3.  Exercise can be a spiritual practice.

4.  Nourishing my body with healthy food feeds my soul.

5.  Living in my body is a spiritual practice that teaches me patience and acceptance.   I’ve learned how to feel anger, how to love imperfection, how to grieve.  I now understand joy and awe.

6.  I am a child of God.  I was made in God’s image.

7.  My body and soul deserve fresh, local peaches and Goat Lady Dairy cheese, not cookies.  Not even organic ones with Paul Newman’s picture (those eyes!) on the package.

Words on the blackboard behind my eyes

Acceptance            Approval           Compassion         Boundaries

Permission         Pity              Blame          Anger

Forgiveness          Empathy        Mercy          Grace         Faith

My granddaughter’s extended family gathered last Sunday to celebrate her baptism.   At lunch were 15 adoring adults and one 5-month-old baby.  Each of has our own story of love and angst and worry and joy in relation to each other.

Do love and compassion help with unacceptable behavior?  Or do they simply enable and excuse?  When is confrontation appropriate and when are surrender and acceptance the only real answer?  Where do I find empathy when I can’t imagine myself in his shoes?  Who gave her permission to act this way?

Last spring, I joined a Lenten study group on forgiveness. We didn’t come up with any easy answers for these very difficult questions.  We talked about pride, sisters and brothers, God’s mercy and grace, parents and children, drugs and alcohol, mental illness, and anger.  We wondered about personal responsibility and setting boundaries to protect our own souls.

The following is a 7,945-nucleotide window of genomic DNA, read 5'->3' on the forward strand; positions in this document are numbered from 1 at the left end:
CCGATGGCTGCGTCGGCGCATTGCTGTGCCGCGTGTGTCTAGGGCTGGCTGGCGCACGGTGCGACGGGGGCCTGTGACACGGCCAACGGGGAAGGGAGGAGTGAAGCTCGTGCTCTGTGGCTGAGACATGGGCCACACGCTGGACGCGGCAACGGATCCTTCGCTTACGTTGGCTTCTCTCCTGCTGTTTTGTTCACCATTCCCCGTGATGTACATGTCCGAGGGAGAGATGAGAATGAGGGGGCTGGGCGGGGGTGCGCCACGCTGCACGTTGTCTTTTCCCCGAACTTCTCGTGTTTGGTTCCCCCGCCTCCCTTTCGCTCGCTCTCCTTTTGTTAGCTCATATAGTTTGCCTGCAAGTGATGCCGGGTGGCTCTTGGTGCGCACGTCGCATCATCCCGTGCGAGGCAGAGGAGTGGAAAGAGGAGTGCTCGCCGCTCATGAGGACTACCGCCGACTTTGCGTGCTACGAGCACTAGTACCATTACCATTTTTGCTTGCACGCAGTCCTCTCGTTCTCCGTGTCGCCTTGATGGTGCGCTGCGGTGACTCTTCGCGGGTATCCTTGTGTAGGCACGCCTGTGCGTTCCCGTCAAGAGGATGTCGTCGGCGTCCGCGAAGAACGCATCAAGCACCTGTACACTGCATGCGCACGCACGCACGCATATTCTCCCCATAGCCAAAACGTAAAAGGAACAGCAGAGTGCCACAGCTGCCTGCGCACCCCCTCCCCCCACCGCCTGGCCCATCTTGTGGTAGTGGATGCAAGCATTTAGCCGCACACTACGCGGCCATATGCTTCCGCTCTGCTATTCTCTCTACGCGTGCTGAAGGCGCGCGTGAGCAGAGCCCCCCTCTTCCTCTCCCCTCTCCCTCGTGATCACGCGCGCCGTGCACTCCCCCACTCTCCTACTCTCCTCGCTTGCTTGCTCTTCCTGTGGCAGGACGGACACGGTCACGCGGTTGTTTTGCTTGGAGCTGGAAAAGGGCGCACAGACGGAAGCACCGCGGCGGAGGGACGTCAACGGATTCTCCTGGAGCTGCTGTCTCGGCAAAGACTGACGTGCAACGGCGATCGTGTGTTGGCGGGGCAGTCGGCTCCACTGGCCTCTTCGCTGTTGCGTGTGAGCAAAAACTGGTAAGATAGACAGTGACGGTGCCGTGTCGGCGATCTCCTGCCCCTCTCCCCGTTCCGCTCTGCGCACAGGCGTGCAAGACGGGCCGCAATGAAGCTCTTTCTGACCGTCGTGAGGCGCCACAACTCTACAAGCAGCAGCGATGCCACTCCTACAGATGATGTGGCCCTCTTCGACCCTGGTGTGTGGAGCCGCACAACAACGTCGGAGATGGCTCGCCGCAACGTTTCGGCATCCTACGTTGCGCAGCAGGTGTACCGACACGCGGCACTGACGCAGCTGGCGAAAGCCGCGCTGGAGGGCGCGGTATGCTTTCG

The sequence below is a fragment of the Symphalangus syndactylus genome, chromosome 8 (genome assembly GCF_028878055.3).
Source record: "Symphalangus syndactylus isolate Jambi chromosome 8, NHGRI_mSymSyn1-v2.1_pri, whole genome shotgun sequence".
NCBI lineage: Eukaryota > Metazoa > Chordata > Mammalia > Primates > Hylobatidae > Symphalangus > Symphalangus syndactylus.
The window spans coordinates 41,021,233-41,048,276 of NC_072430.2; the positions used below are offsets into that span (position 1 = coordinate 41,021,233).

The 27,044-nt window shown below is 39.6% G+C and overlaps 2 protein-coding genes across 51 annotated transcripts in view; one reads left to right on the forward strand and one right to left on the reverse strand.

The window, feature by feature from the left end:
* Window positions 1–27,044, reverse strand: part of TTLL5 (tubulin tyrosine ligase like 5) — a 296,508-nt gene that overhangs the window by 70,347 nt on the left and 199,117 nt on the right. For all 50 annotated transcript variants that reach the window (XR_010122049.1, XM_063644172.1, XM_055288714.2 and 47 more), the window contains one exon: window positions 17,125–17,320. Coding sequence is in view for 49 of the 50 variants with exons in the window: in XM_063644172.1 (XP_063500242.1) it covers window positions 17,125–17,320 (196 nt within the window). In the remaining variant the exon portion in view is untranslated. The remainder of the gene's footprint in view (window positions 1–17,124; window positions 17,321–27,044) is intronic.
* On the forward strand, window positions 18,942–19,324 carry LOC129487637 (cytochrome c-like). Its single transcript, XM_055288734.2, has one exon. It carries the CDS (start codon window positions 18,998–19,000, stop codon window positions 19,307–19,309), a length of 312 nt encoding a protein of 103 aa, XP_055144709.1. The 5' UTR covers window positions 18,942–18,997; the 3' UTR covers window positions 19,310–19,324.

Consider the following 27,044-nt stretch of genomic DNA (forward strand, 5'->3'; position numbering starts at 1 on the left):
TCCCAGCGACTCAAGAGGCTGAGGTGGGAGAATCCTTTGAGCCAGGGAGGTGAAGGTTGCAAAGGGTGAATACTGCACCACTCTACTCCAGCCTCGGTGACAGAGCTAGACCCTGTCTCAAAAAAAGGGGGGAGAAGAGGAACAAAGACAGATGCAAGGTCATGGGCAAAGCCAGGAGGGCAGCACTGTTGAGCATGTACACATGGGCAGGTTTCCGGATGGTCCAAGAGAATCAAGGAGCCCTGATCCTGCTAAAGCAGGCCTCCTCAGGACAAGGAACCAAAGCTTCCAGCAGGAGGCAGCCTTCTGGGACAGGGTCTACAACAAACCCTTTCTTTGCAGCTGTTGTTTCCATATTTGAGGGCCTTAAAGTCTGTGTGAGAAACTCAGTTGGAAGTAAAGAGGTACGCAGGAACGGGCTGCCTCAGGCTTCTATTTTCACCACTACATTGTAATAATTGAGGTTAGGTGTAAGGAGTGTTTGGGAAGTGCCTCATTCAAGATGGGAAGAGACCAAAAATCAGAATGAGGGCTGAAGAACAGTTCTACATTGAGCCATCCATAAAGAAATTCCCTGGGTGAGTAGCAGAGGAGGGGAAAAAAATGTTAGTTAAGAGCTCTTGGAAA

“Would you rather be right or happy?” ask my wise friends.  “Can’t I be both?” I ask.

Peace comes with acceptance for me.  Acceptance doesn’t usually come easily.  I don’t often surrender to reality gracefully, not at first.  Anger and frustration no longer energize me.  They make me tired.  And not like myself much.  So I pray for willingness. Sometimes I pray for the willingness to be willing (think about that–it will make sense).

One of my life goals is to live as the child of God I was created to be.  I wish it could be easier.  But “I’m workin’ on it“.

Pray Naked

It is important to pray naked in front of a full-length mirror sometimes, especially when you are full of loathing for your body.  “Here I am.  This is the body-like-no-other that my life has shaped.  I live here.  This is my soul’s address.”

I’m reading the book An Altar in the World by Barbara Brown Taylor.  Each chapter discusses a spiritual practice for daily life.  Most are not as challenging as praying naked.

Like so many women, I have struggled since adolescence  with my feelings about my body.  Several years ago I realized my mother was probably anorexic most of my life.  She is the source of my continuing angst about my rear end.  I was awed by my body when I was pregnant and nursing.  I felt betrayed by my body when I was diagnosed with rheumatoid arthritis at 35.  While my body has given me pain over the years, it has also given me lots of learning opportunities.  I know now where my daughter’s dogged determination and persistence may come from.  And no wonder my daughters are driven to be independent and self-sufficient.

Dogged determination has gotten me through numerous surgeries and frustrations.  My need to be self-sufficient has made it hard for me to ask for help easily.  I don’t want to share my vulnerabilities.  And I really don’t like that my hands and feet look weird and that I don’t always walk smoothly.  I don’t want my disease to show.  I want to control who knows and who helps and, God forbid, who might feel sorry for me.